At the UP, where Nur Misuari studied and taught in the ‘60s, we love to say we breed all kinds of characters — heroes and scoundrels, anarchists and bureaucrats, radicals and conservatives, militants and militarists.

The UP will always, like any other school, claim its own share of heroes, but will never disown anyone of its graduates.  What it will insist upon, however, is outstanding performance from all of them in whatever roles they have chosen for themselves.  As a UP alumnus, Misuari has done well, and, though the nation may still be divided over how to classify him,  I have no doubt that his university is proud of him.

Misuari finished his AB Political Science in the early ‘60s.   Upon graduation, he took up graduate studies on a fellowship from the Institute of Asian Studies.  Thereafter he  became an instructor  in Political Science, at the same time that Jose Maria Sison was teaching literature in the English department.  He was a disciple of the great Muslim scholar, Prof. Cesar Adib Majul.  On the latter’s advice, Misuari transferred to the Institute of Asian Studies where he was appointed assistant professor.

As a student in UP Diliman, Misuari always bore his Moro and Muslim identity with pride.  Yet he was never a fanatic or a sectarian.  He never flaunted his faith.  What consumed him then was the need for Filipinos to recover their Asianness, which he rightly felt was being eroded by a pernicious form of Westernization.  At a time when the Kabataang Makabayan (KM) and radical nationalism were the mainstream ideological alternatives on campus, Misuari helped form a marginal group called Bagong Asya.  This was mainly a discussion group whose aim was to promote a deep understanding of the history, culture, and politics of Asian societies.

Though Misuari had joined the KM, he never felt comfortable about its narrative of Filipino nationalism which unproblematically assimilated Moro identity into the concept of Filipino nationhood.  Nor was he comfortable with the kind of Marxism which sought to reduce the ethnic issue into a class issue.

Yet, it wasn’t Islam as such that he was concerned about promoting. It was rather the idea of an Asian identity.  He believed that our last link to the rich heritage of Asia was precisely Mindanao to the extent that, under the umbrella of Islam, it had remained uncolonized and unwesternized.   He talked of the unsubjugated Moro people, unvanquished by either the Spaniards or the North Americans, as our generation’s strategic channel to the Asian community.

Few people cared at that time.  The political, economic and intellectual milieu in the university and in the country was decidedly Western in orientation.  Neither the businessmen nor the politicians nor the intellectuals cared about Asia.  This arrogant inattentiveness of our people was especially severe in the case of our relationship with the countries in Southeast Asia.

As we can see, Misuari was by no means an isolationist or a chauvinist.  He was nurtured in the liberal pluralist atmosphere of the university, where diverse regional identities came into play and mutually adjusted to one another.  He stayed at Narra Residence Hall, a melting pot of the provincial intelligentsia, rich and poor,  where family names and social hierarchies carried no weight.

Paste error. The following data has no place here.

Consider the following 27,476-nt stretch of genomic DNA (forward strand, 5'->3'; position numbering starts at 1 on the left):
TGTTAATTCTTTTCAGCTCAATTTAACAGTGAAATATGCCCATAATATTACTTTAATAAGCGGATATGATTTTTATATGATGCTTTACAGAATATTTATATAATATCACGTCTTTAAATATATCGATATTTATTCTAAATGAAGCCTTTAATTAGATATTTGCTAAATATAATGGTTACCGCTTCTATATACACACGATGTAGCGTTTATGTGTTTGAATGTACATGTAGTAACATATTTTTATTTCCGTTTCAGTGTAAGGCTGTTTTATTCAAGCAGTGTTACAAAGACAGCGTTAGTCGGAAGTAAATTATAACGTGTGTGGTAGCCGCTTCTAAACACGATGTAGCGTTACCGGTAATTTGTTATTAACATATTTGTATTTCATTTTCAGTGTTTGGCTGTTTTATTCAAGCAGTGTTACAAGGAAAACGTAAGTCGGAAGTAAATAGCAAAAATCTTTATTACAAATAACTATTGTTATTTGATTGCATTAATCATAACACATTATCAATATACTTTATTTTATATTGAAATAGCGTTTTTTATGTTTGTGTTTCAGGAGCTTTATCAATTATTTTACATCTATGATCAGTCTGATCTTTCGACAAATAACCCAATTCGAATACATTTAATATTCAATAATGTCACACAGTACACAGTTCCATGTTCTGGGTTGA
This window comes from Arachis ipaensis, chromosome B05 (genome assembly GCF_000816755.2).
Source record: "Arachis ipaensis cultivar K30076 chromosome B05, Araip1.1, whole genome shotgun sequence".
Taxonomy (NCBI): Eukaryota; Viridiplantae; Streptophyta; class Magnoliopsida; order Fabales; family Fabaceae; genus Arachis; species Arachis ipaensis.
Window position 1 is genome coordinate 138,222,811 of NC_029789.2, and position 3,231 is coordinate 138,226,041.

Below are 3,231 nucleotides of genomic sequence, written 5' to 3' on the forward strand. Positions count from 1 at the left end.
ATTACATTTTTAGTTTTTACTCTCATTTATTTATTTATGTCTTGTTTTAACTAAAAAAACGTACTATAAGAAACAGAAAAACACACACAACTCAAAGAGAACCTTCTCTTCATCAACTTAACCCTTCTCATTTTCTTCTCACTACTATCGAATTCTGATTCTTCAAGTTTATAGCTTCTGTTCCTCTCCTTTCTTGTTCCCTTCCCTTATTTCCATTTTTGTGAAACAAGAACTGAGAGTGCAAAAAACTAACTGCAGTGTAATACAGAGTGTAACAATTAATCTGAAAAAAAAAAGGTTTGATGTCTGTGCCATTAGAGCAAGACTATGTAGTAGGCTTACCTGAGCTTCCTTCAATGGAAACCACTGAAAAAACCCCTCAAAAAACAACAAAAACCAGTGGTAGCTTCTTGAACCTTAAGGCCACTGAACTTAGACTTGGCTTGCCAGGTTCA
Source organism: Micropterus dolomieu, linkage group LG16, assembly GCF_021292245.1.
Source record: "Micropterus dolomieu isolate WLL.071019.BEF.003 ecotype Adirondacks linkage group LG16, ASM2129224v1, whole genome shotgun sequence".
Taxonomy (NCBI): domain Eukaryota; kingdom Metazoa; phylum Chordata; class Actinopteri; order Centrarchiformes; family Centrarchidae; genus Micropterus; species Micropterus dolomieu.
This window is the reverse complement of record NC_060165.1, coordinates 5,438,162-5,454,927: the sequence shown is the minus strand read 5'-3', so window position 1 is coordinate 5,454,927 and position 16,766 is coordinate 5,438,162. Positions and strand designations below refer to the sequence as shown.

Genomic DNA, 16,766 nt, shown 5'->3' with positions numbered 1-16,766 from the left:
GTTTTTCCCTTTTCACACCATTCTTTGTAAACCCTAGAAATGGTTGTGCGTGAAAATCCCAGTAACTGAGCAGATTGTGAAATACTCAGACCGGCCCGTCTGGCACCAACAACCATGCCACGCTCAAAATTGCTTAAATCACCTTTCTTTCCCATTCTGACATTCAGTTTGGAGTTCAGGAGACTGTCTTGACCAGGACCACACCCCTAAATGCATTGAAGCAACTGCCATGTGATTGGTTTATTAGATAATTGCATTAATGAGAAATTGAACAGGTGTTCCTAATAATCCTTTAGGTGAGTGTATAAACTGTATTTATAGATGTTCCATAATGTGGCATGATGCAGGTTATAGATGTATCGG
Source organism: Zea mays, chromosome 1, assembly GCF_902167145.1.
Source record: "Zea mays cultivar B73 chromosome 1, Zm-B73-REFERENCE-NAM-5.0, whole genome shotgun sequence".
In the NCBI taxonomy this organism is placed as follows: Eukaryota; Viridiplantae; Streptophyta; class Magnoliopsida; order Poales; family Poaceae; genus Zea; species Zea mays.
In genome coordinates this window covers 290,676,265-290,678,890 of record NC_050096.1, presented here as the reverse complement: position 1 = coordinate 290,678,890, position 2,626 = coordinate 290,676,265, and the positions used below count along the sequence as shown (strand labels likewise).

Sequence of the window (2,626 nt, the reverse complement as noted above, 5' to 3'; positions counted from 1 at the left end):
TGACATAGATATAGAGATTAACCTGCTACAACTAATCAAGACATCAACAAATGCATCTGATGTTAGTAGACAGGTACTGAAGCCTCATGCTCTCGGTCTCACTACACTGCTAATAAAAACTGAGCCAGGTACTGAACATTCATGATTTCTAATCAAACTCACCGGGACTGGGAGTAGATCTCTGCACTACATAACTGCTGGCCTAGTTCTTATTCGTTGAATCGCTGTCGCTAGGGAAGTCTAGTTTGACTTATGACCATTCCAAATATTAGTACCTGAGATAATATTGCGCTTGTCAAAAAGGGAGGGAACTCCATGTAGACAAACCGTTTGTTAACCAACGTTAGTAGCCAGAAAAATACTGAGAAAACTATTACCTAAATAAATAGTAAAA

He could have chosen easily to become a modernized Moro  — reinvented by a liberal state university and relieved of the weight of centuries of colonial distrust and demonization of persons of his ethnic origin.  He chose instead to become a Moro ideologue and warrior, reconstructing the emancipatory narrative of his people and raising an army of national liberation.

The letter “M” in MNLF does not stand for Muslim but for Moro.  There are two reasons for this deliberate use of this once pejorative term as the emblem of the undefeated nation in Mindanao.  The first is to drive home the point that this is not just a Christian-Muslim conflict; the second, and the more important, is that this is the struggle of the people of Mindanao – the Moros – to assert their right to public recognition as a separate community.

Within this social map, there are Muslim Moros, Christian Moros, and animist Moros.  There are Tausug Moros, Maranaw Moros, Maguindanao Moros, lumad Moros, Visayan Moros, Chinese mestizo Moros, etc.  It is not their religion or language that principally defines them.  They want to be recognized as a people that fiercely resisted Western colonialism, and will continue to resist a Manila-based colonialism.   They are the historic people of Mindanao.

To the extent that to be a Filipino meant to carry the imprint of colonial subjugation and de-Asianization, to that extent the Mindanao people that Misuari represented would prefer not to be called Filipino. “Moros, not Filipinos”, he would often stress to those who labeled them Filipino Muslims.

To understand this is also to acknowledge the deep, pervasive, and active yearning for Mindanao autonomy, regardless of the MNLF’s own version of the struggle.  That is why a settlement with the MNLF does not guarantee acquiescence on the part of the other Muslim groups.  And for this same reason, neither does it guarantee acquiescence on the part of the people of Mindanao.

But, the Southern Philippine Council for Peace and Development does constitute a giant and historic step towards peace.  That is why one hopes it will not be just another powerless bureaucratic layer.  And for Nur Misuari, the Moro warrior, registering as a voter and running as a candidate for governor of the Autonomous Region of Muslim Mindanao (ARMM) are certainly a big leap of faith.  That is why one can only hope and pray that in this new role, he will make a difference for Mindanao and for his people.


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